Staging Encounters with Estranged Pasts: Radu Jude’s The Dead Nation (2017) and the Cinematic Face of Public Memory of the Holocaust in Present-Day Romania
Abstract: This article provides a close analysis of Radu Jude’s The Dead Nation (2017), a documentary essay that brings together authentic archival sources documenting the persecution and murder of Jews in World War II. The sources include a little-known diary of Emil Dorian, a Jewish medical doctor and writer from Bucharest, a collection of photographs depicting scenes from Romanian daily life in the 1930s and 1940s, and recordings of political speeches and propaganda songs of a Fascist nature. Through a careful framing of this film in relation to Romanian public memory of World War II, and in connection to the popular new wave cinema, I will contend that Jude’s work acts, perhaps unwittingly, to intervene in public memory and invites the Romanian public to face up to and acknowledge the nation’s perpetrator past. This filmic intervention further offers an important platform for public debate on Romania’s Holocaust memory and is of significance for European public memory, as it proposes the film happening as a distinct and innovative practice of public engagement with history.
Abstract: Until the early 1990s, the close cohabitation in France of Jews and Muslims from formerly colonized North Africa was generally peaceful. During the first half of the twentieth century, most of the newcomers fulfilled the Republican vision of assimilation. However, events in the Middle East in the latter part of the twentieth century and early years of the twenty-first, and in particular the First and Second Intifada, together with the introduction of Arab satellite television, caused a sea-change in inter-ethnic relations. Angry Muslim youths, frustrated also by widespread discrimination in the broader French society and workplace, directed violence both toward the authorities and the establishment and particularly against Jews whom they accuse as being Zionists. For their part, the Jews of the banlieues (suburbs) and inner cities have felt increasingly insecure and have been progressively moving to “safer” bourgeois or gentile neighborhoods or to Israel. These new realities have been the subject of a considerable number of French movies by Jewish and Muslim directors (and in one instance the son of a pied noir family) and film writers. Some of these films merely attempt to record the situation, whereas others aim at fostering improved relationships. This article chronicles these cinematic efforts and analyzes their varying approaches to Jewish-Muslim relations in France.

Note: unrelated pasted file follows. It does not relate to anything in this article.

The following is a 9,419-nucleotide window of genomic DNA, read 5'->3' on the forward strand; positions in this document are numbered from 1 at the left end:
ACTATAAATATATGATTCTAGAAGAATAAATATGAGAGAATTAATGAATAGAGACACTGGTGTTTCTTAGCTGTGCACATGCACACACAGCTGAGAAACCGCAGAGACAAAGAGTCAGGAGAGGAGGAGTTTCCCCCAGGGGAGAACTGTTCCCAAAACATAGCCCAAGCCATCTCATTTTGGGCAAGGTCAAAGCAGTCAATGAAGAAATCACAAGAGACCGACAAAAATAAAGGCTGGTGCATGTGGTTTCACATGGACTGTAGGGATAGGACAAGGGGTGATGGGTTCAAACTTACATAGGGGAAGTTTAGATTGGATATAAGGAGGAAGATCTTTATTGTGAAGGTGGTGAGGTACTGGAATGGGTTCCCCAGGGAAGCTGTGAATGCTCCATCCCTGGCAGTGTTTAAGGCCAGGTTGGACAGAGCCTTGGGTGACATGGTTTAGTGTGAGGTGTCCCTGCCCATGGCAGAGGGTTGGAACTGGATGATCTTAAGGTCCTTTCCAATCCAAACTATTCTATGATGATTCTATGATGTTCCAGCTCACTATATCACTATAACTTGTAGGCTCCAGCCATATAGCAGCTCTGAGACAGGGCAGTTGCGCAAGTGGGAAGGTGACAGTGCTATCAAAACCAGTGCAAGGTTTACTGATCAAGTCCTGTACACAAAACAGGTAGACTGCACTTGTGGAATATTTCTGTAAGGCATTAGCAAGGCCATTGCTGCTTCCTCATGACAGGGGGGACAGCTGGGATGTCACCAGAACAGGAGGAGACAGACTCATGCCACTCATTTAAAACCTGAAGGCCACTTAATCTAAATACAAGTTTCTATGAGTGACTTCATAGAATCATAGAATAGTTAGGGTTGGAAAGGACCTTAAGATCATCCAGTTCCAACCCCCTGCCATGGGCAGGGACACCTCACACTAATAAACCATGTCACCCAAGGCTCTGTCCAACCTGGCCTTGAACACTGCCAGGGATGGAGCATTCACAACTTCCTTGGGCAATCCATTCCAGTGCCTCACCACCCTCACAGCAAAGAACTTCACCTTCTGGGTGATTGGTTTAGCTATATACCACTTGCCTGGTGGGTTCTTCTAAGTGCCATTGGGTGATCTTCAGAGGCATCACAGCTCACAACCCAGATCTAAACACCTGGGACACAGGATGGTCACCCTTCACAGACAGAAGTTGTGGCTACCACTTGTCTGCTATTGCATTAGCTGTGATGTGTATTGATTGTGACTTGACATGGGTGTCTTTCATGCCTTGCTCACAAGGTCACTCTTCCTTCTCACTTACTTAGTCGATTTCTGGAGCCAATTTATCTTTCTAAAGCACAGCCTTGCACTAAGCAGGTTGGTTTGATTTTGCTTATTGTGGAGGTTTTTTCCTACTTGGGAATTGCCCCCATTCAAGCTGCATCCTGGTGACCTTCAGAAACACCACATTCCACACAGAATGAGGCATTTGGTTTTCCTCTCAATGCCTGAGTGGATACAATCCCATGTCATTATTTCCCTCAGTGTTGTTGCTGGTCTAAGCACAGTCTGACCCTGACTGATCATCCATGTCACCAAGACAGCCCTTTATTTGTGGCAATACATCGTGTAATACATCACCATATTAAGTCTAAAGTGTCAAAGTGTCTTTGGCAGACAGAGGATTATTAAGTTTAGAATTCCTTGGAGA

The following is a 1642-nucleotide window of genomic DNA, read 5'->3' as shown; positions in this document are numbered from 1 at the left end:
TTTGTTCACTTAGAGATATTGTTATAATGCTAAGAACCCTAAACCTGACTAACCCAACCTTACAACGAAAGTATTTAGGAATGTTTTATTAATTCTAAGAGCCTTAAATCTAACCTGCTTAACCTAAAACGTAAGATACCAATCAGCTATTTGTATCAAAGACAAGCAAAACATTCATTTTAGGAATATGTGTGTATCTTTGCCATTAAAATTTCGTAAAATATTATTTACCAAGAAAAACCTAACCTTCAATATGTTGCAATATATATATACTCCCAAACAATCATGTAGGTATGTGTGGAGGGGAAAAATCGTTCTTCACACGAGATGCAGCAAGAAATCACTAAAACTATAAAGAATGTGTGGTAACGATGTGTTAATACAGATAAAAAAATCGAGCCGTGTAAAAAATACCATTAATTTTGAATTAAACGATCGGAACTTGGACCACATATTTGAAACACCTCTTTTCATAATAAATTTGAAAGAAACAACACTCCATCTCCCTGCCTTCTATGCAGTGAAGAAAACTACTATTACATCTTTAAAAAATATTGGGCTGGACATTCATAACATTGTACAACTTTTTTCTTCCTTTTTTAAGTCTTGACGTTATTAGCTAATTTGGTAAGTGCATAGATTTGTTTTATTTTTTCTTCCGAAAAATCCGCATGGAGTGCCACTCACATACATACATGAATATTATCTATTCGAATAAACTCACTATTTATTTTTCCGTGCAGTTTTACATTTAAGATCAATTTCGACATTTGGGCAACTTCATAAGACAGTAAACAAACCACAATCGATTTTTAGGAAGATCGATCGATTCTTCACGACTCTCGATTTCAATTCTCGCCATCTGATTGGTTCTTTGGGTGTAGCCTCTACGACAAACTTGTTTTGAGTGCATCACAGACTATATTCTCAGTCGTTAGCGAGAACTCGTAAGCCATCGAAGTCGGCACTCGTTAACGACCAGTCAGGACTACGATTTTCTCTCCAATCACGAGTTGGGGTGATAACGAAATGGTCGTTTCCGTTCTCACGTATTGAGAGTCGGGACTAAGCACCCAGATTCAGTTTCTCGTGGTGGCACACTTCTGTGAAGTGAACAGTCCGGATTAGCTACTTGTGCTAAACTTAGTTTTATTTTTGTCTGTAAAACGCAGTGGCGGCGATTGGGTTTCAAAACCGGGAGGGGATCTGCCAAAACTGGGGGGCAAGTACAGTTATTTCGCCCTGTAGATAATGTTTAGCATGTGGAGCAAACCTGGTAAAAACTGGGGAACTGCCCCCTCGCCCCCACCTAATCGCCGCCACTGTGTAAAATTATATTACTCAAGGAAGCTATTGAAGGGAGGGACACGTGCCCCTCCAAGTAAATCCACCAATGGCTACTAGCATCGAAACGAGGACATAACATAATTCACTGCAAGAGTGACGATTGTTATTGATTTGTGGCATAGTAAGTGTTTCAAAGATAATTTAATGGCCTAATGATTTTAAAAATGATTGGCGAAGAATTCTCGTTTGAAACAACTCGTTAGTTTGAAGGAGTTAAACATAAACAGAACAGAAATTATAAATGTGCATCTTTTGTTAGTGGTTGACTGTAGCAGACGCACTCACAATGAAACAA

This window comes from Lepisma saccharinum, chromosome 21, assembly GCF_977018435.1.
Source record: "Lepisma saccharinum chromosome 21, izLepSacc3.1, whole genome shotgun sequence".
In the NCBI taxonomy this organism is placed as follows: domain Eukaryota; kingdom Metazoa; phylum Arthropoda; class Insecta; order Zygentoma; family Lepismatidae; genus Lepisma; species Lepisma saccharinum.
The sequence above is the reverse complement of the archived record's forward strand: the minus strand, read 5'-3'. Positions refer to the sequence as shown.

Abstract: Abrams provides a preliminary survey of the representation of Jews in British cinema both in front of and behind the camera from the beginnings of the UK film industry to the present day. In doing so, he outlines the reason for the relative lack of films in Britain that can be considered Jewish. While there are a variety of factors for this, the main reason he argues is the type of identity that British Jews have developed as a response to their context. However, since 1990 there have been signs that this is beginning to change, and more films reflective of the British-Jewish experience are appearing.
Abstract: I met Simcha Jacobovici in 1998 while doing my dissertation research in Uzbekistan. Long-haired, fair-skinned, and dressed in American garb, he was clearly an outsider like myself, and we introduced ourselves. I told him I was a cultural anthropologist doing fieldwork among the Bukharan Jews. He told me that he was a filmmaker collecting footage for a documentary about the ten lost tribes. I had heard the theory that the Bukharan Jews were among the lost Israelite tribes, but I considered it far-fetched and had trouble taking Simcha's enthusiasm about the possibility seriously.